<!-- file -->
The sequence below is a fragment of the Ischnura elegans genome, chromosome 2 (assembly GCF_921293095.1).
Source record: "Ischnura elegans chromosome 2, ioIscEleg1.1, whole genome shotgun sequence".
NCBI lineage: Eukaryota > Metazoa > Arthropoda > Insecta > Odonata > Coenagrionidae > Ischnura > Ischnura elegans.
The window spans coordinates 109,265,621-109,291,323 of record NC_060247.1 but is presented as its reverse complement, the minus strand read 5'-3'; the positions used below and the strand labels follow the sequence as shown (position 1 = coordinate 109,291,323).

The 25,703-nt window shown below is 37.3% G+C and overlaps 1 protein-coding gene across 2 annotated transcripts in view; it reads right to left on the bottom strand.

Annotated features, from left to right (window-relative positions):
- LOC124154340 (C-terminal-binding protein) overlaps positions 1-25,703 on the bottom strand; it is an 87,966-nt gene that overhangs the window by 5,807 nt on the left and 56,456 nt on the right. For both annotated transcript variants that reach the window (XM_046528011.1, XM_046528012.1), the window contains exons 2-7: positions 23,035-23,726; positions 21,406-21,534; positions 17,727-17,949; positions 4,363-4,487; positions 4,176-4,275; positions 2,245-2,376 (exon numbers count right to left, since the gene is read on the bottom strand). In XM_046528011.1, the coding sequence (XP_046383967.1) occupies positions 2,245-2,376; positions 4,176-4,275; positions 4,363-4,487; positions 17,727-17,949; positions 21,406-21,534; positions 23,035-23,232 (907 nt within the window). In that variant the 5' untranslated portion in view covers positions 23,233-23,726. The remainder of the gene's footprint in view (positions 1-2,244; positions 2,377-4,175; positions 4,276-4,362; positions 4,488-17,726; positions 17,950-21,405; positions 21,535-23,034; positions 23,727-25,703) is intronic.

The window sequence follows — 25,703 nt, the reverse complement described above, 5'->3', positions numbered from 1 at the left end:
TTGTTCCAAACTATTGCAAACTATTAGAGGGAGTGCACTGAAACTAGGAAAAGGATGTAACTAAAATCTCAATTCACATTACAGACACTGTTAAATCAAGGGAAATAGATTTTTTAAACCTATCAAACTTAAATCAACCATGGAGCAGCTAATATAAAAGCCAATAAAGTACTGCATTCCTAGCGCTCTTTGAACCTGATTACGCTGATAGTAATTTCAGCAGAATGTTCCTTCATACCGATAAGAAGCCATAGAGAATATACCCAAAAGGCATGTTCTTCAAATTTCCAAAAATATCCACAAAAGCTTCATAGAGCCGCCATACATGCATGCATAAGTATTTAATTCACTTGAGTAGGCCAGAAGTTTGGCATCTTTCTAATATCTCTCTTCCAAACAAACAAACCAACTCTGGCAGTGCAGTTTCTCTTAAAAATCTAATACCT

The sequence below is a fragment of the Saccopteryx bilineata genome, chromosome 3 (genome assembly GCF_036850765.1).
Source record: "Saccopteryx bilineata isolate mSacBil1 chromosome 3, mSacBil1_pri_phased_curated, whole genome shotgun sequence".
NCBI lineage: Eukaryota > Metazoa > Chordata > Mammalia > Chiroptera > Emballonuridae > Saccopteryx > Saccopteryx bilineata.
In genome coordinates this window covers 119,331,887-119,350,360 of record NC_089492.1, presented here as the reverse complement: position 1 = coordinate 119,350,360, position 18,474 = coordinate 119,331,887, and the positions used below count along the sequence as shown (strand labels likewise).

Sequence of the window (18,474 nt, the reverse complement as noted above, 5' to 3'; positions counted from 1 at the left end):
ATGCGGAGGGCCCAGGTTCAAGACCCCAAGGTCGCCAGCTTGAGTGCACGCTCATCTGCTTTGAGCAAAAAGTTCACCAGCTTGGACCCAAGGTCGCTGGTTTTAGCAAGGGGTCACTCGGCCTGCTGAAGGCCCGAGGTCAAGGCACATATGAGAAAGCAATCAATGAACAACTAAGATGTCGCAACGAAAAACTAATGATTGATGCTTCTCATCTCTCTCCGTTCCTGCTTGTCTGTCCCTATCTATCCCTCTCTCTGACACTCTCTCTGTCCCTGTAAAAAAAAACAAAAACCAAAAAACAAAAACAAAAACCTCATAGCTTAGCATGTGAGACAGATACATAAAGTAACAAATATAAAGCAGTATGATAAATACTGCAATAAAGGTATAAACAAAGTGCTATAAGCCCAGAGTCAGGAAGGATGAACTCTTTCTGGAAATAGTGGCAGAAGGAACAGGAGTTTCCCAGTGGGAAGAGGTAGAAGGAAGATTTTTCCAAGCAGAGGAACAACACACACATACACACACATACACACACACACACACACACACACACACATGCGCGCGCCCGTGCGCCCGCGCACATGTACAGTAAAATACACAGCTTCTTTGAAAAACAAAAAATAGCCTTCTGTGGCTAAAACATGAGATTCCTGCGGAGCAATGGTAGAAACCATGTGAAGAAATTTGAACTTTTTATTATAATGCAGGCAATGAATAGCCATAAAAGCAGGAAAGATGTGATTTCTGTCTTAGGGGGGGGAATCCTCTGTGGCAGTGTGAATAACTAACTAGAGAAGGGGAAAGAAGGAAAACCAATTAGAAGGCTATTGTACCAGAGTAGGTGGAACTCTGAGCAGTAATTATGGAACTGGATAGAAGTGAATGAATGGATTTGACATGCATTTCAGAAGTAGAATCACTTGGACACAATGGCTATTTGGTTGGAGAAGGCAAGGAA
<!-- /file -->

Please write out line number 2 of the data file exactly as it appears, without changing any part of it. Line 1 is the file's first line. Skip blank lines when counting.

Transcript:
Source record: "Ischnura elegans chromosome 2, ioIscEleg1.1, whole genome shotgun sequence".